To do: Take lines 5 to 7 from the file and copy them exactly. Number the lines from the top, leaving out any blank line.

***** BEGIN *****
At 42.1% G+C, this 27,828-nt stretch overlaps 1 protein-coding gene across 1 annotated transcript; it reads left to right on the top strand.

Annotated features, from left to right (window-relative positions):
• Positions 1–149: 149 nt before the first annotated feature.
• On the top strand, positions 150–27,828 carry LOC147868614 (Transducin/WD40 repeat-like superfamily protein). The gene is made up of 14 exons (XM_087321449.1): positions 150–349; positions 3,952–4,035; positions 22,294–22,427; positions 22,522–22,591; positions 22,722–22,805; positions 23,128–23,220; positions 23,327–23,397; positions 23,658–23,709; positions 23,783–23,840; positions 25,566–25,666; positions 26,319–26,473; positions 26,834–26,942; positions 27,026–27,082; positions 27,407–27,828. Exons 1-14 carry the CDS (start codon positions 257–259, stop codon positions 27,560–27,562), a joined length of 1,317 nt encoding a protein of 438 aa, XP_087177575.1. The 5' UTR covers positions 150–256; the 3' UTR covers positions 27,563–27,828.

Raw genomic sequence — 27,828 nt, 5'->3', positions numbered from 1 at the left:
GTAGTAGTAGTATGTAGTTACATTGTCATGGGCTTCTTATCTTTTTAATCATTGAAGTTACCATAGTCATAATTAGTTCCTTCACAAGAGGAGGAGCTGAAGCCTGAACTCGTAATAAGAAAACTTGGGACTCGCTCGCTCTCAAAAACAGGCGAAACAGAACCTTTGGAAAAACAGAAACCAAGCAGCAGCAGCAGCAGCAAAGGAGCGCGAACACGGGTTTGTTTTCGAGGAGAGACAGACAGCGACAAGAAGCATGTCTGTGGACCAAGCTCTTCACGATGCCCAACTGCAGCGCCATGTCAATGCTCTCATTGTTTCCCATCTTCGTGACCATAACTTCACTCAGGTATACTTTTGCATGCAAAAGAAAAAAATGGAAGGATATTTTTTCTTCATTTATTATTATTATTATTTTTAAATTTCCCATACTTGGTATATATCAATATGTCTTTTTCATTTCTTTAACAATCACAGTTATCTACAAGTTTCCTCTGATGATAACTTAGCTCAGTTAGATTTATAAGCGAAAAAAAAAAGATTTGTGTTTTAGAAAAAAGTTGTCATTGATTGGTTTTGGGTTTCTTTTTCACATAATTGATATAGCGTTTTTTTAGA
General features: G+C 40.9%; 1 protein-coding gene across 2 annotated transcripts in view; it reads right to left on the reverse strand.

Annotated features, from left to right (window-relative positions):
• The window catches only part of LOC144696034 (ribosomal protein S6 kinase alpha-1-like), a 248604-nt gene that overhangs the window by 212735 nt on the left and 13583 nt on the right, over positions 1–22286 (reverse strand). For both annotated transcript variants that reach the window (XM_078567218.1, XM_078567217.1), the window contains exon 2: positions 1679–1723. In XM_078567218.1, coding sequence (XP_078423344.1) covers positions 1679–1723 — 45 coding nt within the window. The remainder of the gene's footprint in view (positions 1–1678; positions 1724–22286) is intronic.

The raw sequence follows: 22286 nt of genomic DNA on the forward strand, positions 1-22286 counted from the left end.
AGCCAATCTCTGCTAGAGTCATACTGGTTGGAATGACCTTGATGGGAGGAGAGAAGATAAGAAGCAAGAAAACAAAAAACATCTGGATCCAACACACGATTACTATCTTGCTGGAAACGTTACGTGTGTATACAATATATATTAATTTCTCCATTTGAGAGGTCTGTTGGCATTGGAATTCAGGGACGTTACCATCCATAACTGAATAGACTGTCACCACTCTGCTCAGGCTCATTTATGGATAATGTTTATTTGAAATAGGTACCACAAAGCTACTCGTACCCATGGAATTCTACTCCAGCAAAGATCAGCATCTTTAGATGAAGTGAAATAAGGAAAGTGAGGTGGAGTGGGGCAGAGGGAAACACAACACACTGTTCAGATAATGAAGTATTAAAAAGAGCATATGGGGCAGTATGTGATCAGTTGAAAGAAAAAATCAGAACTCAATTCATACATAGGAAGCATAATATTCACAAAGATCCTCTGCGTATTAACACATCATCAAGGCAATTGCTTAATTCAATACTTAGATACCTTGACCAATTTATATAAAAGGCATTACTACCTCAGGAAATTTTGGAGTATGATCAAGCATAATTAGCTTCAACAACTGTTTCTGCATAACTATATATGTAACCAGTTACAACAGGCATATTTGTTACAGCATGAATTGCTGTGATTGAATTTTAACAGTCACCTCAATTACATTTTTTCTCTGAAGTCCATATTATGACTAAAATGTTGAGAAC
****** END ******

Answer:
Raw genomic sequence — 27,828 nt, 5'->3', positions numbered from 1 at the left:
GTAGTAGTAGTATGTAGTTACATTGTCATGGGCTTCTTATCTTTTTAATCATTGAAGTTACCATAGTCATAATTAGTTCCTTCACAAGAGGAGGAGCTGAAGCCTGAACTCGTAATAAGAAAACTTGGGACTCGCTCGCTCTCAAAAACAGGCGAAACAGAACCTTTGGAAAAACAGAAACCAAGCAGCAGCAGCAGCAGCAAAGGAGCGCGAACACGGGTTTGTTTTCGAGGAGAGACAGACAGCGACAAGAAGCATGTCTGTGGACCAAGCTCTTCACGATGCCCAACTGCAGCGCCATGTCAATGCTCTCATTGTTTCCCATCTTCGTGACCATAACTTCACTCAGGTATACTTTTGCATGCAAAAGAAAAAAATGGAAGGATATTTTTTCTTCATTTATTATTATTATTATTTTTAAATTTCCCATACTTGGTATATATCAATATGTCTTTTTCATTTCTTTAACAATCACAGTTATCTACAAGTTTCCTCTGATGATAACTTAGCTCAGTTAGATTTATAAGCGAAAAAAAAAAGATTTGTGTTTTAGAAAAAAGTTGTCATTGATTGGTTTTGGGTTTCTTTTTCACATAATTGATATAGCGTTTTTTTAGA
General features: G+C 40.9%; 1 protein-coding gene across 2 annotated transcripts in view; it reads right to left on the reverse strand.